Today, General Van Fleet continues to receive awards and honors as his contributions and his legacy are remembered. In June, 2015 the Republic of Korea issued a postage stamp honoring him as a hero of the Korean War. In the fall of 2015, the Ministry of Defense of the Republic of Korea awarded him the Paik Sun Yup ROK – US Alliance Award honoring him for his contributions to the formation and continued strengthening of the alliance between our two countries.
General Van Fleet was a winner! He had amazing stamina. His enthusiasm was contagious. He made those around him feel that he was thrilled they were with him. He also made us feel that with him we were winners as well. His example continues to inspire in us the “WILL TO WIN”.
©2016 Van Fleet Foundation, Inc. All Rights Reserved.
 James A. Van Fleet, “Joshua Jan Van Vliet”, written statement about his grandfather and father, Van Fleet Personal Files (VFPF), Van Fleet Foundation, Hobe Sound, FL.
 Author’s comment: Although General Van Fleet earned three Distinguished Service Crosses, it was not all in one day. I assume that General Bradley may have been referring to the heroism of the men under General Van Fleet’s leadership who were earning Distinguished Service Crosses.
 “James Alward Van Fleet, General, USA (Ret)”, biographical article written by Major General Joseph A. McChristian, USA (Ret) on the occasion of General Van Fleet’s 100th birthday, Van Fleet Personal Files (VFPF), Van Fleet Foundation, Hobe Sound, FL, pp.2,3.
 “The Face Is Familiar”, TIME Magazine, May 14th, 1951, p.29
 “HOW WE WON IN GREECE”, an address by James A. Van Fleet, General, U.S. Army (Retired) at a Symposium Sponsored by the University of Wisconsin Institute for Research in the Humanities and University Extension at The Wisconsin Center, The University of Wisconsin, Madison, Wisconsin, April 11, 1967, p.2., VFPF, Van Fleet Foundation, Hobe Sound, FL.
 Ibid., p.3
 Ibid., p.7
 Ibid., p.7
 Ibid., p.11
 Robert B. Bruce, “Tethered Eagle: Lt. Gen. James A. Van Fleet and the Quest for Military Victory in the Korean War, April – June 1951”, article by published by the US Army Center of Military History, in the Winter 2012 issue of Army History, the Professional Bulletin of Army History, p.8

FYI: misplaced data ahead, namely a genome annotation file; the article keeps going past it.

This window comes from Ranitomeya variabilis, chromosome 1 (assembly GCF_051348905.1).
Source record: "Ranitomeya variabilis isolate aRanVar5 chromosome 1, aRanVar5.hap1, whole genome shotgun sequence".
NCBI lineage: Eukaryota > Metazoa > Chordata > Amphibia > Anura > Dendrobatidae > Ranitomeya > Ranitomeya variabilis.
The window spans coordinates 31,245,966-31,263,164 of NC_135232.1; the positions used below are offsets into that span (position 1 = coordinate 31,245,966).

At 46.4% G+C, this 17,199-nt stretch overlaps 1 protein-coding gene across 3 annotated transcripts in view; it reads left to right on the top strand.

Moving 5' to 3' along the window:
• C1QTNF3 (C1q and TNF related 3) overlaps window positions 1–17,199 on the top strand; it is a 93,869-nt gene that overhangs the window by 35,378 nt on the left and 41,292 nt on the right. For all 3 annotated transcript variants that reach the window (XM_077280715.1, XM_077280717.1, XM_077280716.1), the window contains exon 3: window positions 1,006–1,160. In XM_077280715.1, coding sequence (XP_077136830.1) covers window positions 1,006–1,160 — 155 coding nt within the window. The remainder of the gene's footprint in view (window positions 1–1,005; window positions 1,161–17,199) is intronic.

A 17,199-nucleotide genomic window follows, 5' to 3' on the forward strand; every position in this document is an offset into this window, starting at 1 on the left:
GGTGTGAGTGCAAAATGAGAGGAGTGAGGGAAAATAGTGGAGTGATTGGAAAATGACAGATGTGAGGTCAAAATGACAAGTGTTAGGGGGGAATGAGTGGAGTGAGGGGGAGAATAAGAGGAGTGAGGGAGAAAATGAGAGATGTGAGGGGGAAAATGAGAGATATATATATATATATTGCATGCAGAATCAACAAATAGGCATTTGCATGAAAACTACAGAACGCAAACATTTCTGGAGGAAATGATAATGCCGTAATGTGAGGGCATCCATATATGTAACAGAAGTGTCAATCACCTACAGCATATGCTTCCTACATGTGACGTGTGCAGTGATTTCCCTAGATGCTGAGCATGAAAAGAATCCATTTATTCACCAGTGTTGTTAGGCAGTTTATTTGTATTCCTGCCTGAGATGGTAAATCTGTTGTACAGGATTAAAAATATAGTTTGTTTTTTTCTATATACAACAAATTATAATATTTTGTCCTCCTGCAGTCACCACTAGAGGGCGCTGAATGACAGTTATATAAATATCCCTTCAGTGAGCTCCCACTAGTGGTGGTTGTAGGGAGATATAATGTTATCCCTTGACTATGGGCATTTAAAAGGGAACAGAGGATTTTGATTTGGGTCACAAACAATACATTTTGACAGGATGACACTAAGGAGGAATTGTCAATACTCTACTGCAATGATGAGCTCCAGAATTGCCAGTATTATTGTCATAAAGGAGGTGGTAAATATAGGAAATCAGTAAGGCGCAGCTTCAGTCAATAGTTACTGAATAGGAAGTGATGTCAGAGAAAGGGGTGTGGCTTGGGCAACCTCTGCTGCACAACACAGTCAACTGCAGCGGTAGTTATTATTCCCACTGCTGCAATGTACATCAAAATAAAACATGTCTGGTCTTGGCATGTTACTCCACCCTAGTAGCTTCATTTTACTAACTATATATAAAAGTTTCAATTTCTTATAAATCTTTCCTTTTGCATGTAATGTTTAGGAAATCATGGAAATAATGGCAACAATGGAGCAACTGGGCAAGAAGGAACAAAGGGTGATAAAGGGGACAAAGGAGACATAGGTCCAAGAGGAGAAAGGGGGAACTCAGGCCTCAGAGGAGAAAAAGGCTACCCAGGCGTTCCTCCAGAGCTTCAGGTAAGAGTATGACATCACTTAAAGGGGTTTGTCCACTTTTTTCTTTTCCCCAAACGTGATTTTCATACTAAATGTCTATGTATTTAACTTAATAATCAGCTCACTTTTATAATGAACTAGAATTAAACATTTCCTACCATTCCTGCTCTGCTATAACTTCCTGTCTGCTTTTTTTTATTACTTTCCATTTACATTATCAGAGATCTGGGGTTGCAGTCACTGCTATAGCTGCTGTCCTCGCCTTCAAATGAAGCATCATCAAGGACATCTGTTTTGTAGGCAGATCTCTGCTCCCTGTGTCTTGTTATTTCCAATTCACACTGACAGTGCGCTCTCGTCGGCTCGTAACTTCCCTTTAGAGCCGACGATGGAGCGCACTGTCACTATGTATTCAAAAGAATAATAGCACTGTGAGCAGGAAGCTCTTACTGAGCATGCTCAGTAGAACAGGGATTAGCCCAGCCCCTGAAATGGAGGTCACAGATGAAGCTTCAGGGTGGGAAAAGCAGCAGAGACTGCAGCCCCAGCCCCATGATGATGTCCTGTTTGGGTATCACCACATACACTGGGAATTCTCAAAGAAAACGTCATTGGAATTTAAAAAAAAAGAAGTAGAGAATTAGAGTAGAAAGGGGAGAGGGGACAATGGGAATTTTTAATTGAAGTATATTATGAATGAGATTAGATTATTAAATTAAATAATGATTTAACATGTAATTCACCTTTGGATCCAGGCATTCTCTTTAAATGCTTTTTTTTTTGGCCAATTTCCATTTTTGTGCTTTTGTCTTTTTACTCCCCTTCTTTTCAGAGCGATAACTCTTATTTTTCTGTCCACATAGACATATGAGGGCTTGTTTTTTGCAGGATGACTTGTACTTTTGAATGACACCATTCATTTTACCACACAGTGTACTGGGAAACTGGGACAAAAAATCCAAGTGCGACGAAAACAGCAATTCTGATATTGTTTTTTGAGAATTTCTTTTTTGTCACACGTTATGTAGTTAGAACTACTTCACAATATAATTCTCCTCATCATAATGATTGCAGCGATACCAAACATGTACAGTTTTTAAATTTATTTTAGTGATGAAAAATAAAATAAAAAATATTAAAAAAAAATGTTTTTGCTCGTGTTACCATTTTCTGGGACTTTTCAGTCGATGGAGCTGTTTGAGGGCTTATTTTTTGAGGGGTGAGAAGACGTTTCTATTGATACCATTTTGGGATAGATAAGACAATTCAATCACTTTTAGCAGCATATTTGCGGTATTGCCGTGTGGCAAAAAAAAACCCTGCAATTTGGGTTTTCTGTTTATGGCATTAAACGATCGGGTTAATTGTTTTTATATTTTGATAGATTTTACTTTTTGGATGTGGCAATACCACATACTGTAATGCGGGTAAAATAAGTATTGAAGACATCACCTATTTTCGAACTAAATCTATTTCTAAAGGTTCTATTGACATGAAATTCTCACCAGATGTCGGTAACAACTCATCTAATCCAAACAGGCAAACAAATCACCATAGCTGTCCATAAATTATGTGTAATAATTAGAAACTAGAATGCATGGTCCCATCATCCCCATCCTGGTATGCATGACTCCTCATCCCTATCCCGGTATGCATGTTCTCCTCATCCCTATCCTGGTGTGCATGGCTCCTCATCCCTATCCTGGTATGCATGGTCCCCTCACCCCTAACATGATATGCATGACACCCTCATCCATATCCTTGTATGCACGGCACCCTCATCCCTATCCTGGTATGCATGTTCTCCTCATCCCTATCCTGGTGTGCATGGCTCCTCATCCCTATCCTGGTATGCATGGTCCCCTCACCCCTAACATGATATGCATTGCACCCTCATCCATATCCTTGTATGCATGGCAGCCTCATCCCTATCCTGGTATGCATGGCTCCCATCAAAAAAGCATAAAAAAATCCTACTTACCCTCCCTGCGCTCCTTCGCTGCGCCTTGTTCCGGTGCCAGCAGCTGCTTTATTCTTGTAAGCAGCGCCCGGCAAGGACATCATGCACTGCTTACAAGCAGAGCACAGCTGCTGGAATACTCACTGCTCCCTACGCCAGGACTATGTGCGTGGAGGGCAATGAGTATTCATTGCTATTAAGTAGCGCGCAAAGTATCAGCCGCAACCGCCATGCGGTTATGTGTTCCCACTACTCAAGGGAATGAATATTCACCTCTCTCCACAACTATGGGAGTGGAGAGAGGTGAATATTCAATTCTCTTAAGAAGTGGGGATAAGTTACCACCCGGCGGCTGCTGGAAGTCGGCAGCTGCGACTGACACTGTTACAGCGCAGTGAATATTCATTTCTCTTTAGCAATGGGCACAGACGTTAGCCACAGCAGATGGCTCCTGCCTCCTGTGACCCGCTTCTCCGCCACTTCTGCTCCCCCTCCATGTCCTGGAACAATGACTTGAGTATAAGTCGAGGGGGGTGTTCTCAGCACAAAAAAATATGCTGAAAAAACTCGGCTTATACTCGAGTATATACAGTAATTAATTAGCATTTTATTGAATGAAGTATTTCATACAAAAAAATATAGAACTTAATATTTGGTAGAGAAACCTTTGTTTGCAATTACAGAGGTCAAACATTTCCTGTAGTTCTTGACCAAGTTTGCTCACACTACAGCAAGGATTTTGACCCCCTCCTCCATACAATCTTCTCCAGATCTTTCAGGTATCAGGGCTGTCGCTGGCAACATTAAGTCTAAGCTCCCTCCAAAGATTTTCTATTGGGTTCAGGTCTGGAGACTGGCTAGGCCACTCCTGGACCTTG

Ibid., p.7
 Ibid., pp.27-28
 Ibid., p.28
 “James Alward Van Fleet, General, USA (Ret), biographical article written by Major General Joseph A. McChristian, USA (Ret), op. cit., p.4.
 REMARKS BY GENERAL JAMES A. VAN FLEET, COMMANDING GENERAL, EIGHTH ARMY, TO THE PEOPLE OF SEOUL, ON THE STEPS OF THE CAPITOL BUILDING, 29 JANUARY 1953 – 1100 HOURS, original typed copy of his remarks, Van Fleet Personal Files (VFPF), Van Fleet Foundation, Hobe Sound, FL.
 Certificate of Incorporation of Korea Society, Inc., photocopy of original document in VFPF, Van Fleet Foundation, Hobe sound, FL, p.1.
 THE MIRACLE ON THE HAN (Korea), Remarks by General James A. Van Fleet, U.S. Army (Ret.), Luncheon Meeting, Los Angeles World Affairs Council, June 1, 1962, VFPF, Van Fleet Foundation, Hobe Sound, FL, pp. 10-11.
 “OPERATION WIN”, address by General James A. Van Fleet at the US Army War College, May 10th, 1976, VFPF, Van Fleet Foundation, Hobe Sound, FL.
 “FOOTBALL – THE GAME OF LIFE”, address by General James A. Van Fleet, U.S. Army (Ret.) in 1976, on the occasion of being presented the National Football Foundation and Hall of Fame’s Distinguished American Award, VFPF, Van Fleet Foundation, Hobe Sound, FL.
 “Van Fleet’s Inspiration”, article published by The Washington Post newspaper on Saturday, April 28th, 1951.
 “James A. Van Fleet, Leader In Korean War, Dies at 100”, obituary by Dennis Hevesi published in The New York Times newspaper on Thursday, September 24th, 1992, p. D24.
 “HOW WE WON IN GREECE”, op. cit., p. 10.
 In June 2015, the Van Fleet Foundation was incorporated in the State of Florida as a not for profit corporation. It is now registered with the US Internal Revenue Service as a 501(c)(3) tax-exempt charitable foundation. The mission of the Van Fleet Foundation is “To honor the life and leadership of James Alward Van Fleet through the preservation of his archives, promotion of historical research, publication of relevant articles and books, and participation in compelling programs and events that celebrate and perpetuate his legacy.” The Foundation maintains a website at www.VanFleetFoundation.org.